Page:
I have also agreed to be part of Blackburn Theatre Lab during my friend Pegeen’s ten week writer’s residency at the Bureau Centre for the Arts in Blackburn. So, once a week on a Thursday I also drive the unbelievably beautiful route across the West Pennine Moors from Horwich to Blackburn, to join Pegeen and a small number of other women creatives at #BTL. The Lab is a co-production between Pegeen and Clare Cameron of Abooo Theatre and in part aims to create a space for creativity that is both child and parent friendly i.e. kids are welcome and it meets at times of day that work for parents. I’m not a parent but I hugely support this idea. The theatre industry and its expectations and working hours are not especially kind to parents, particularly mothers, and the movement to change this is really only in its infancy, no pun intended, with groups like Mothers Who Make. We are now several weeks into #BTL and already I’m amazed by how much this group has generated in a short space of time and the quality of the writing. I’ve found myself in the new position of using directing skills to facilitate script development and am taken aback by the speed of the results. We are now working towards a rehearsed reading event on June 10th as part of the Bureau’s 2nd Birthday weekend. We’re presenting three pieces: some poetry for children and adults by Rachel Priest, a very funny monologue called Not Cut and Dry by Alison Barton-Simmons and Pegeen’s four-hander called Dreams for Our Daughters that explores the fallout of one woman’s decision to have her baby adopted when she becomes pregnant as a teenager. This last is the longest piece and is the main focus of our very limited rehearsal time. I must admit, having grown used to the normal rehearsal room etiquette of working silence, it’s a strain to adapt to having quite often literally screaming children in the rehearsal space. Although we have a play area set up for them, without a designated adult always able to officially watch them (everyone is also rehearsing), they tend to lose it at some point and start bashing the crap out of each other. I think in future we can maybe find a better way to make this work as there is a limit to how much I can meaningfully include them in rehearsals, although here and there I do try, with some quite fun results!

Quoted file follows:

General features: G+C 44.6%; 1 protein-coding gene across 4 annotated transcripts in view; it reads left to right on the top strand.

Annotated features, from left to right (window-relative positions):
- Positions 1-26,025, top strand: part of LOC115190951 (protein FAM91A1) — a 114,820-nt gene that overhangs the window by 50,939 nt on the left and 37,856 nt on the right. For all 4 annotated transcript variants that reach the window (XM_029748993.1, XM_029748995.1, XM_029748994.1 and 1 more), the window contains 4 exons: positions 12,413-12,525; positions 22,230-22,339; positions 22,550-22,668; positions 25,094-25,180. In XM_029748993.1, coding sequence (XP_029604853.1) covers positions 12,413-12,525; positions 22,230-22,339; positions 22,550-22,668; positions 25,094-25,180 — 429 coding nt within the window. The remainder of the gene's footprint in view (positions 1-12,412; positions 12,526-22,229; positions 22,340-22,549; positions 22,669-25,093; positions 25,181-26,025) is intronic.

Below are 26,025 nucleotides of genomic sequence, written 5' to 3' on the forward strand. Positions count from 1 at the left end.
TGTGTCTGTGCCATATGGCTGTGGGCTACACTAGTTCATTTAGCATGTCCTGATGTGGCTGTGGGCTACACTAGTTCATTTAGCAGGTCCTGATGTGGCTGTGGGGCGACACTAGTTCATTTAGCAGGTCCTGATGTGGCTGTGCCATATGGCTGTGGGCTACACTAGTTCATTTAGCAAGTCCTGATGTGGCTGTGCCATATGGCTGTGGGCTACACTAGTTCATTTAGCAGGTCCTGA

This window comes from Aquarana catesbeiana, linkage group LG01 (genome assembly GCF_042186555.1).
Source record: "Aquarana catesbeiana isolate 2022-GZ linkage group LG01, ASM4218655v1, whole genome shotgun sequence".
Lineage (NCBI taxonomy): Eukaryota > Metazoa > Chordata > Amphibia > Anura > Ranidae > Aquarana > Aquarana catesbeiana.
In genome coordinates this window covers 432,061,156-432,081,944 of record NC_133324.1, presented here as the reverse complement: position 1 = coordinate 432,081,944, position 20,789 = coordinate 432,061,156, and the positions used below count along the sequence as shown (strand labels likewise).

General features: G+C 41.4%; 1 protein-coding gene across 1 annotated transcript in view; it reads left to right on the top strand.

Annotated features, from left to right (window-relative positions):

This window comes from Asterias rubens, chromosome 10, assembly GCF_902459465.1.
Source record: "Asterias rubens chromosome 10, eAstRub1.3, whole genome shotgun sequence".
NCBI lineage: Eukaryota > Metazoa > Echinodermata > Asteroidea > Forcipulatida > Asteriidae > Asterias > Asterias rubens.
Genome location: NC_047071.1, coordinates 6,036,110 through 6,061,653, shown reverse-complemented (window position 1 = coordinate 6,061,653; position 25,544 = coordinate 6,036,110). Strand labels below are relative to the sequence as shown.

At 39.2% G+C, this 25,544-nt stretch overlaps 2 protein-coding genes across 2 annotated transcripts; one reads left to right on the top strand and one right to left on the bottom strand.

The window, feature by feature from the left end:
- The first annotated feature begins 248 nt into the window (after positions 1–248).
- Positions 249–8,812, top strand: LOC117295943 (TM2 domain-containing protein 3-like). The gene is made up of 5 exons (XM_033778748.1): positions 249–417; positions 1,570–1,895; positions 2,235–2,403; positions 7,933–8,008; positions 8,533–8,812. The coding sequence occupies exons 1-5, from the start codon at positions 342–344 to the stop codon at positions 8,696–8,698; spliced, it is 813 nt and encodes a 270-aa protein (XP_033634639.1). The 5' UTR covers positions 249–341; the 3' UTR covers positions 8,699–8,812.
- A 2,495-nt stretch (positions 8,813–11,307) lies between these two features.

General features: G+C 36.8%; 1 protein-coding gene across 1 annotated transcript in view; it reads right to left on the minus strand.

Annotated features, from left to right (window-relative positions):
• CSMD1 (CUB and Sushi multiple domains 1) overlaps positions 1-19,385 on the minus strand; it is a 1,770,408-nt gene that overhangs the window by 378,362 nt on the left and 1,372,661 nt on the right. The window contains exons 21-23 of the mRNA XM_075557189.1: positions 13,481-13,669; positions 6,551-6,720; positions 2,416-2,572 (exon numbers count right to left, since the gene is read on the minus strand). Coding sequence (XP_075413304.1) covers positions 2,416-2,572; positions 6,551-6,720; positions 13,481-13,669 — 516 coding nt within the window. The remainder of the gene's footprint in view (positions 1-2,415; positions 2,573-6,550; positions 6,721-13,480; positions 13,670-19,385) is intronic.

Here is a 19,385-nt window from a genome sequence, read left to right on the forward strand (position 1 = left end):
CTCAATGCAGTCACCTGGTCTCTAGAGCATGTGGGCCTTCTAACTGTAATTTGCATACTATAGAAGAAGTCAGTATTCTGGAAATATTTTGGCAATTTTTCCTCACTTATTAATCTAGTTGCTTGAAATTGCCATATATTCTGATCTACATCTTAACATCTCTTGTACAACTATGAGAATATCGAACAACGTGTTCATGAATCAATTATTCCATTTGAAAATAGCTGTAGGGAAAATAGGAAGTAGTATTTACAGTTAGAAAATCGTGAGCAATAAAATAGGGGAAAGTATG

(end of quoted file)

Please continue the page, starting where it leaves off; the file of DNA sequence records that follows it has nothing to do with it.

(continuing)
Continuing on the theme of children and young people. Today I’m doing a workshop about Making Work with and for Young People with Andy Barry (Director of the Royal Exchange’s Elder’s Company) and Matt Hassall (Director of the Royal Exchange’s Young Company). I have just recently seen The Space Between Us at the Royal Exchange studio which was a brilliant piece of inter-generational, devised theatre combining these two companies. It’s a really enjoyable workshop that covers a host of different topics such as the value of making theatre for children, the basic components of story and a bunch of fun new games, including one we make up on the spot. It strikes me that one of the joys and benefits of thinking about making work for young audiences is that it arguably requires a higher level of rigor than making work for adults. Children have no need of cultural pretentiousness and you won’t get away with any kind of Emperor’s New Clothes syndrome with them. If it’s crap or doesn’t work, they’ll let you know. Maybe every show made for adult audiences should have a preview with children first?